Originally Posted by Virgil-TB2
Charles, this is an old thread now and you might not see this, but you just don't know what you're talking about
Do you really think these sorts of "you're a doo-doo head" posts strengthen your argument? Because they actually do quite the reverse.
An astroturfer (like "mosx" and many others on this thread), are individuals who are paid by Microsoft to post on forums like this when an add comes out so as to seem like they are just regular users (Like Lauren in the commercial), when in fact they are paid shills. There are enough astro-turfers on this thread for me to assume you are one based on your comments which are just totally wrong.
I'd think that I wouldn't have been exclusively developing Mac software for the last eight years if that were the case. Seriously, don't resort to namecalling to bolster weak arguments - it's transparent, and not convincing. Also, don't make assumptions about people just because they say things you disagree with - it just makes you look foolish.
The cost of replacement parts on a PC over the life of a PC has been shown many times to be greater than the cost of just buying a Mac in the first place. You can argue all you want, but these are the facts.
Are you serious? You think the average PC user buys $1500 (a typical price of a Mac) worth in parts for their machine?
Oh wait, you said "many times". Taking that conservatively to mean 3-5 times, then you think that a person who buys a $700 Dell is going to then buy $4500 to $7500 worth of parts for it?
Are you nuts?
You are saying here that the parts are ten to a hundred times cheaper, which is just ridiculous.
If a Mac costs $1500 as a base price, then if a card to add USB 3.0, eSATA, FireWire 3200, or something else that didn't come with the computer ends up costing between $15 and $150, it's one to two orders of magnitude cheaper than a new Mac. Basic math.
Again, just not true at all. Look up the facts on these issues rather than just spouting off about what you think or what your experience has been.
What's just not true? That most people can't afford $2500 for a Mac with slots? That most of the Macs people can actually buy can't be upgraded and need to be replaced once you outgrow the standard equipment?
And really. I'd like to see your source for that assertion of yours that the average PC user spends several times the price of a Mac on replacement parts.
Again, you don't know what you're talking about here. The one year warranty covers almost all repairs since with *any* machine the vast majority of things that can go wrong with it go wrong in the first year. I've been repairing computers for years, and everyone knows this.
In my family alone there have been two iMac G5s, three iBook G4s, one PowerBook G4, and one MacBook Pro which have had the optical drive fail. All but the MBP happened after the first year. The two iMacs also had their power supplies fail after the first year, and one of the iBooks had its AirPort card fail... after the first year. Hard drive failure isn't that uncommon with laptops either, due to the greater amount of wear and tear they tend to incur as a result of being portable. Needless to say, an extended warranty is a pretty sound decision with any laptop.
You are seriously and purposely misleading people with this drivel you are spouting here.
What? Telling people to get AppleCare with a Mac laptop? That's just sound advice.
The Mac mini is the easiest computer to upgrade and you won't void the warranty by putting in memory.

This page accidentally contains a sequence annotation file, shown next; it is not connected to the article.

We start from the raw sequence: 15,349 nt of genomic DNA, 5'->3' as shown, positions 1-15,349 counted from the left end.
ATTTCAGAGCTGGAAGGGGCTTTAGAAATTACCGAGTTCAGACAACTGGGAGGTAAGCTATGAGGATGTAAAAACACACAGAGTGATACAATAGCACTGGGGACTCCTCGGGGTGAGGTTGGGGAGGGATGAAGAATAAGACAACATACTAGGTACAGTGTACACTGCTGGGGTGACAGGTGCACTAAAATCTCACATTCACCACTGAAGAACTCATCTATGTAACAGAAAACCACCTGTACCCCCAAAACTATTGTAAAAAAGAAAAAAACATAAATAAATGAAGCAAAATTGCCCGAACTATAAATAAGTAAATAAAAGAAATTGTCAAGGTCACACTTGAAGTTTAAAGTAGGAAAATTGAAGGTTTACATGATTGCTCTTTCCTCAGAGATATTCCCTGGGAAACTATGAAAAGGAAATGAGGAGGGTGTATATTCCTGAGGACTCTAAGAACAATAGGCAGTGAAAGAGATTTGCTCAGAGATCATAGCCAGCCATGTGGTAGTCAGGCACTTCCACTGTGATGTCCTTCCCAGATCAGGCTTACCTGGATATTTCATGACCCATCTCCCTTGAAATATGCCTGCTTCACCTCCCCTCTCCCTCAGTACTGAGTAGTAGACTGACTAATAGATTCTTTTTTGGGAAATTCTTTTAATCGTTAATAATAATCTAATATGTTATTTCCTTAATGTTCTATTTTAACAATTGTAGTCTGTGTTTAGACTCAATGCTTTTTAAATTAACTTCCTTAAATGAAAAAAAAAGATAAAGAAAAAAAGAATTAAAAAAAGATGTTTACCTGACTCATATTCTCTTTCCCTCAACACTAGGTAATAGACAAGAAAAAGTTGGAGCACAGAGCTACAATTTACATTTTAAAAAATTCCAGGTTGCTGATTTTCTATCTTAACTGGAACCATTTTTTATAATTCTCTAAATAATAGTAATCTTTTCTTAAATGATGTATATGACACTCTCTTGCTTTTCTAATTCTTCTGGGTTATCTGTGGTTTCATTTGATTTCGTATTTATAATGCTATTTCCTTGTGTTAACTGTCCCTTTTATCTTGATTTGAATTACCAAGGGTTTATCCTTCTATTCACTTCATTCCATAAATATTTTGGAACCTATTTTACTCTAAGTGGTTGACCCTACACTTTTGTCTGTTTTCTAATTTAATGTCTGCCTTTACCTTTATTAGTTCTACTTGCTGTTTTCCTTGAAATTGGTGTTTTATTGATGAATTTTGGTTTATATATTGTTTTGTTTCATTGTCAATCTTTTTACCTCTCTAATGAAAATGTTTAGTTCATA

What? The Mac mini is the easiest one to upgrade? Easier than the MacBook whose hard drive is right under the battery? Easier than the Mac Pro? The only Mac harder to upgrade than the Mac mini is the Intel-based iMac, and possibly the MacBook Air (since I don't really know much about what's involved in upgrading that particular model). You have to use a putty knife
, for God's sake. And it most likely will
void the warranty, since Apple lists no customer-installable parts for that machine. The user manual instructs you to take it into an authorized service provider if you want to swap the RAM.
Again, you are out of touch. Diskwarrior hasn't been necessary (and actually doesn't do anything that the system itself cannot do), for many years now.
You repair Macs, and you don't think there's anything that DiskWarrior can fix that fsck_hfs can't? Um... okay. I can't count the number of times DW has saved me from having to reformat a drive where Apple's disk repair tools were throwing up their hands. DW's not a tool you need to use very often
, but it's definitely a good one to have, especially since HFS+ is getting to be quite a creaky file system these days.
I mean, you could also make an argument for antivirus software being unnecessary on Windows as long as you kept your software up to date, employed a good firewall, used a non-IE browser, and were very careful about what you downloaded and what web sites you browsed to. Wouldn't necessarily make it a good idea, though.
They are made of higher quality parts, not the same parts as the average PC
This isn't true either. Apple uses processors from Intel, hard drives from Seagate, Toshiba, et al., GPUs from NVidia (unfortunately), RAM from Micron, Samsung, etc. It's the same stuff that goes into any other computer. The only really unique thing in there is the EFI firmware - everything else about the Mac experience comes from the software, not the hardware.
and are designed better than the average PC as well.
In some ways, I'll grant that. Macs are better looking, easily, and they tend to be smaller and lighter. However, they also tend to be less flexible due to the lack of expandability in all but the most expensive models, and sometimes the thin design seems to lead to overheating issues.